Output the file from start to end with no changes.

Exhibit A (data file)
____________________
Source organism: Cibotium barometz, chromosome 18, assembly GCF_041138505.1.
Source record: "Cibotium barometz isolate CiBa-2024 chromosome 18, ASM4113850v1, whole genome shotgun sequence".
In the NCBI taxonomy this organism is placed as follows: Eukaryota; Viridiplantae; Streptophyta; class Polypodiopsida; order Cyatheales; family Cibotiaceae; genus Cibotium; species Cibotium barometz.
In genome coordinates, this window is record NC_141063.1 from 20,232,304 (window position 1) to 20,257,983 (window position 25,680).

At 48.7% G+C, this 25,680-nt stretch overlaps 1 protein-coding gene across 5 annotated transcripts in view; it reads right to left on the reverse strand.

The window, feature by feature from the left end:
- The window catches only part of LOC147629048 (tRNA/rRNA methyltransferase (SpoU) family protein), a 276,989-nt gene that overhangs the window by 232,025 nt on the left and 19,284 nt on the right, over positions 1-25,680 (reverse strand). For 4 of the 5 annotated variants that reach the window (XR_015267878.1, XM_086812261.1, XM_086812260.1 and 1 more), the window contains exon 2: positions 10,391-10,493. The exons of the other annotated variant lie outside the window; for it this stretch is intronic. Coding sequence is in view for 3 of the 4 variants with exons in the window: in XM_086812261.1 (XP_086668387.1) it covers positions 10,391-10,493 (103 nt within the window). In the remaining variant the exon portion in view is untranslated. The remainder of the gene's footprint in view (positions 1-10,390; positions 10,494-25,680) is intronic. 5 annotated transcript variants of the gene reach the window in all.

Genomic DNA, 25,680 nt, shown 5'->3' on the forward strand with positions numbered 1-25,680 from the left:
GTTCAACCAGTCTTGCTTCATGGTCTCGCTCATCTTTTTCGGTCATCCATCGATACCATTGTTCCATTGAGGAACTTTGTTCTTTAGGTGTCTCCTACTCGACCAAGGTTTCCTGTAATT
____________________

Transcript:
Source organism: Cibotium barometz, chromosome 18, assembly GCF_041138505.1.
Source record: "Cibotium barometz isolate CiBa-2024 chromosome 18, ASM4113850v1, whole genome shotgun sequence".
In the NCBI taxonomy this organism is placed as follows: Eukaryota; Viridiplantae; Streptophyta; class Polypodiopsida; order Cyatheales; family Cibotiaceae; genus Cibotium; species Cibotium barometz.
In genome coordinates, this window is record NC_141063.1 from 20,232,304 (window position 1) to 20,257,983 (window position 25,680).

At 48.7% G+C, this 25,680-nt stretch overlaps 1 protein-coding gene across 5 annotated transcripts in view; it reads right to left on the reverse strand.

The window, feature by feature from the left end:
- The window catches only part of LOC147629048 (tRNA/rRNA methyltransferase (SpoU) family protein), a 276,989-nt gene that overhangs the window by 232,025 nt on the left and 19,284 nt on the right, over positions 1-25,680 (reverse strand). For 4 of the 5 annotated variants that reach the window (XR_015267878.1, XM_086812261.1, XM_086812260.1 and 1 more), the window contains exon 2: positions 10,391-10,493. The exons of the other annotated variant lie outside the window; for it this stretch is intronic. Coding sequence is in view for 3 of the 4 variants with exons in the window: in XM_086812261.1 (XP_086668387.1) it covers positions 10,391-10,493 (103 nt within the window). In the remaining variant the exon portion in view is untranslated. The remainder of the gene's footprint in view (positions 1-10,390; positions 10,494-25,680) is intronic. 5 annotated transcript variants of the gene reach the window in all.

Genomic DNA, 25,680 nt, shown 5'->3' on the forward strand with positions numbered 1-25,680 from the left:
GTTCAACCAGTCTTGCTTCATGGTCTCGCTCATCTTTTTCGGTCATCCATCGATACCATTGTTCCATTGAGGAACTTTGTTCTTTAGGTGTCTCCTACTCGACCAAGGTTTCCTGTAATT